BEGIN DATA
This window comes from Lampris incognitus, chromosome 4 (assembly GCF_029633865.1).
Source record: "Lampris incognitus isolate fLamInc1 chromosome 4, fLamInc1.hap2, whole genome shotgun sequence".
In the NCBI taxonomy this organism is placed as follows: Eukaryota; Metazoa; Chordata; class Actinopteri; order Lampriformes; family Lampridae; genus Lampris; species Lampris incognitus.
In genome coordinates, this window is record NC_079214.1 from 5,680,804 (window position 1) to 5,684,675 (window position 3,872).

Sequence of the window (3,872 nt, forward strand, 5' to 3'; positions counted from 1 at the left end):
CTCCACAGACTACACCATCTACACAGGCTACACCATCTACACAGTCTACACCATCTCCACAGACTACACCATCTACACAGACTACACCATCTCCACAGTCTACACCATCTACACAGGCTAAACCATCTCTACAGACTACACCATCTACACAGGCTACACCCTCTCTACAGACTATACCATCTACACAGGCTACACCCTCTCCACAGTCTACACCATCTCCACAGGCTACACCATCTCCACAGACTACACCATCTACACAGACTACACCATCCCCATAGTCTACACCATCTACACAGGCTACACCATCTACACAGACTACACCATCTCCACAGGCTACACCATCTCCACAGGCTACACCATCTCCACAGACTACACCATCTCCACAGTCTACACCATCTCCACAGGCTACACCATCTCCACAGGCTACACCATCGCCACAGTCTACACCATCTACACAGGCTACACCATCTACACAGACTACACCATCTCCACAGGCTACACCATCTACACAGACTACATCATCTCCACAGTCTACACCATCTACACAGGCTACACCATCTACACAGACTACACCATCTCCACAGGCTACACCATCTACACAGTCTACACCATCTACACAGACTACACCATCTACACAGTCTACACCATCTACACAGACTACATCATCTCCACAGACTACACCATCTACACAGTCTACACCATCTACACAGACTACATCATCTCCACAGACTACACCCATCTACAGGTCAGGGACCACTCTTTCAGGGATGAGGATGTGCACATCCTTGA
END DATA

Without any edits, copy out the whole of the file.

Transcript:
This window comes from Lampris incognitus, chromosome 4 (assembly GCF_029633865.1).
Source record: "Lampris incognitus isolate fLamInc1 chromosome 4, fLamInc1.hap2, whole genome shotgun sequence".
In the NCBI taxonomy this organism is placed as follows: Eukaryota; Metazoa; Chordata; class Actinopteri; order Lampriformes; family Lampridae; genus Lampris; species Lampris incognitus.
In genome coordinates, this window is record NC_079214.1 from 5,680,804 (window position 1) to 5,684,675 (window position 3,872).

Sequence of the window (3,872 nt, forward strand, 5' to 3'; positions counted from 1 at the left end):
CTCCACAGACTACACCATCTACACAGGCTACACCATCTACACAGTCTACACCATCTCCACAGACTACACCATCTACACAGACTACACCATCTCCACAGTCTACACCATCTACACAGGCTAAACCATCTCTACAGACTACACCATCTACACAGGCTACACCCTCTCTACAGACTATACCATCTACACAGGCTACACCCTCTCCACAGTCTACACCATCTCCACAGGCTACACCATCTCCACAGACTACACCATCTACACAGACTACACCATCCCCATAGTCTACACCATCTACACAGGCTACACCATCTACACAGACTACACCATCTCCACAGGCTACACCATCTCCACAGGCTACACCATCTCCACAGACTACACCATCTCCACAGTCTACACCATCTCCACAGGCTACACCATCTCCACAGGCTACACCATCGCCACAGTCTACACCATCTACACAGGCTACACCATCTACACAGACTACACCATCTCCACAGGCTACACCATCTACACAGACTACATCATCTCCACAGTCTACACCATCTACACAGGCTACACCATCTACACAGACTACACCATCTCCACAGGCTACACCATCTACACAGTCTACACCATCTACACAGACTACACCATCTACACAGTCTACACCATCTACACAGACTACATCATCTCCACAGACTACACCATCTACACAGTCTACACCATCTACACAGACTACATCATCTCCACAGACTACACCCATCTACAGGTCAGGGACCACTCTTTCAGGGATGAGGATGTGCACATCCTTGA